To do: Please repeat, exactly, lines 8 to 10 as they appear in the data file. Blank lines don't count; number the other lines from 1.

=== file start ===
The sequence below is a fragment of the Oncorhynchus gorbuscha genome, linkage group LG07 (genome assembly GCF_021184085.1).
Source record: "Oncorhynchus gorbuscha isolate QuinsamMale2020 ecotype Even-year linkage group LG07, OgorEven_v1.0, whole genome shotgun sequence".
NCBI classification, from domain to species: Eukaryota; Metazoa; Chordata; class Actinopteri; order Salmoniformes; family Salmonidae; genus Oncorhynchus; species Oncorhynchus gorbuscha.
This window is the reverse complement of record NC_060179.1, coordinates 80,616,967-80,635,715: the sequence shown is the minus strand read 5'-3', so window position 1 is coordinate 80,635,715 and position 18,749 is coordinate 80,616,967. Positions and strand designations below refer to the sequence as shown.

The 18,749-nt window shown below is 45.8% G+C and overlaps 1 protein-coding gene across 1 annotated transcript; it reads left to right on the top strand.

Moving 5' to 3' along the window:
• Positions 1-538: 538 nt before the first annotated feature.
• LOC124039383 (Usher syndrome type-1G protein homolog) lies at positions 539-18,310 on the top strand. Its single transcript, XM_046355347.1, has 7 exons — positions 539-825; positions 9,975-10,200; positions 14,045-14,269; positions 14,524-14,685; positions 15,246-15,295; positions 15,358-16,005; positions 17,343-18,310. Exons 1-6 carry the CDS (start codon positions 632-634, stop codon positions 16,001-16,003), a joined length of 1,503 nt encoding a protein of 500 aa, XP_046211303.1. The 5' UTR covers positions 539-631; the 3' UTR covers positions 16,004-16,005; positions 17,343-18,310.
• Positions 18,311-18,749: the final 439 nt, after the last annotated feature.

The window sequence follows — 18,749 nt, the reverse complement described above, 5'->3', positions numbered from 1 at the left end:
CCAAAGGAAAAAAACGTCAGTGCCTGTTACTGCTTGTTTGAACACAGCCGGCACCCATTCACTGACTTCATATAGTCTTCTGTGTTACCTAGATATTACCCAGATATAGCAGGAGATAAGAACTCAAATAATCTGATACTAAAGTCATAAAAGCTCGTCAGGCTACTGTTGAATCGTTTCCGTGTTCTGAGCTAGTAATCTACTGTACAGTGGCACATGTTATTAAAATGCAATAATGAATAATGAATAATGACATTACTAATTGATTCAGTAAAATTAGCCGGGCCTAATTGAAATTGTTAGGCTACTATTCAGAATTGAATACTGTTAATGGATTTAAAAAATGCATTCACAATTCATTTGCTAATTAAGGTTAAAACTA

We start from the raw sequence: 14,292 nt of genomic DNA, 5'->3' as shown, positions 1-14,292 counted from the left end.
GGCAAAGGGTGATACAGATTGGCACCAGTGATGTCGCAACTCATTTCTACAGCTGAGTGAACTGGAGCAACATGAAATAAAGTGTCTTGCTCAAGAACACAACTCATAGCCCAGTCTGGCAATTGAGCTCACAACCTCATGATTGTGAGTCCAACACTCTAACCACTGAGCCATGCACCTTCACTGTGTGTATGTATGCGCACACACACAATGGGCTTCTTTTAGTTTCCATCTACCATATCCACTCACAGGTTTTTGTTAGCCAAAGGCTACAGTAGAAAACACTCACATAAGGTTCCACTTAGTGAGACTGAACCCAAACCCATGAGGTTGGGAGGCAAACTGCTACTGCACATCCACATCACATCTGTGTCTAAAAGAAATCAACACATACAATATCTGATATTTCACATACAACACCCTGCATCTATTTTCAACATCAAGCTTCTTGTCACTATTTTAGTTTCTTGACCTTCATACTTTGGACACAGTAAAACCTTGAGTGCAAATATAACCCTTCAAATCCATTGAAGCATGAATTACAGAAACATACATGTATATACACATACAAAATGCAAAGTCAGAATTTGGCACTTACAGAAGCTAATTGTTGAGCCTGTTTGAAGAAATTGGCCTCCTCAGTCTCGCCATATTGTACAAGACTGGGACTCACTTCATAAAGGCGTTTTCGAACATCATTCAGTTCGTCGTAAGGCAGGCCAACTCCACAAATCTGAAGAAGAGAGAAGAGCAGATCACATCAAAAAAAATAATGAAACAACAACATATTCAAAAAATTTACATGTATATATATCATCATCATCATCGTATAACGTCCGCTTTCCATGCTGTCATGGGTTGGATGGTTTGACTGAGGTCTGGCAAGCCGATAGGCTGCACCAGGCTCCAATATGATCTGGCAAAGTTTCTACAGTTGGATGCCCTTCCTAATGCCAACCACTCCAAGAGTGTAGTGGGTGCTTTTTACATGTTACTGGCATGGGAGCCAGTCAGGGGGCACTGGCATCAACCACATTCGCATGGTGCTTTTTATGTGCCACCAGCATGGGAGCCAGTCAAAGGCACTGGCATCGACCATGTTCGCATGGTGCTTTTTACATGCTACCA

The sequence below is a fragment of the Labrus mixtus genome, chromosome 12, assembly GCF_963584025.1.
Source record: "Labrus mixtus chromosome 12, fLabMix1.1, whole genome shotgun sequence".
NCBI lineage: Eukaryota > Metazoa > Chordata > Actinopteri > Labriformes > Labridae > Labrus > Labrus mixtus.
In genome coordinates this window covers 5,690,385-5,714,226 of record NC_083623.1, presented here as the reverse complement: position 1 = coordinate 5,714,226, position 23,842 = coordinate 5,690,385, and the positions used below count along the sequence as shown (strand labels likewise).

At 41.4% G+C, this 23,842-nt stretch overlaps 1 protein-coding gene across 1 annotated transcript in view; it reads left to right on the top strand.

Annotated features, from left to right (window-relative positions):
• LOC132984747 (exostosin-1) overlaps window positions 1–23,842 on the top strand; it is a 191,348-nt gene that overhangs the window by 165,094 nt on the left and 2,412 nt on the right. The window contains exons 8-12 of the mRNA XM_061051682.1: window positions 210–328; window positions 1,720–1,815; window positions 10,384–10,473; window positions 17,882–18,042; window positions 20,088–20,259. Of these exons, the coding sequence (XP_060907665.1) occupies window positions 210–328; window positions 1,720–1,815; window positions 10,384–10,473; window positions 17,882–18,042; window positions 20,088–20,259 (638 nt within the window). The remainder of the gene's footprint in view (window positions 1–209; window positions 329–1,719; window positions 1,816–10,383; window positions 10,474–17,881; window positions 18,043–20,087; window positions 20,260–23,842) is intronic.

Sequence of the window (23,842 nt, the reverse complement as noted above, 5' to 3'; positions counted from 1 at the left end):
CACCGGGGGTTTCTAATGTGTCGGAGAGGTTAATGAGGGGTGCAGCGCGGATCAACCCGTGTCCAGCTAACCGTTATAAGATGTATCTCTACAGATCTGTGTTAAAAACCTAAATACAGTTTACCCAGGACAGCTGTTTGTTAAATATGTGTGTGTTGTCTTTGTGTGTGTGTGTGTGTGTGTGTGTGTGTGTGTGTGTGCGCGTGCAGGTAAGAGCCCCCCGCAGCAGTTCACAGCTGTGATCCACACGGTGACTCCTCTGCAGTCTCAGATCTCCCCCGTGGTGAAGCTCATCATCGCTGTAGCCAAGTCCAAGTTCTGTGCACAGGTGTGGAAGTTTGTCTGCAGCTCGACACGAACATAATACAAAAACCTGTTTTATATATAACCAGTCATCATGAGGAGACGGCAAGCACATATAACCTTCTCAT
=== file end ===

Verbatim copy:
• LOC124039383 (Usher syndrome type-1G protein homolog) lies at positions 539-18,310 on the top strand. Its single transcript, XM_046355347.1, has 7 exons — positions 539-825; positions 9,975-10,200; positions 14,045-14,269; positions 14,524-14,685; positions 15,246-15,295; positions 15,358-16,005; positions 17,343-18,310. Exons 1-6 carry the CDS (start codon positions 632-634, stop codon positions 16,001-16,003), a joined length of 1,503 nt encoding a protein of 500 aa, XP_046211303.1. The 5' UTR covers positions 539-631; the 3' UTR covers positions 16,004-16,005; positions 17,343-18,310.
• Positions 18,311-18,749: the final 439 nt, after the last annotated feature.

The window sequence follows — 18,749 nt, the reverse complement described above, 5'->3', positions numbered from 1 at the left end: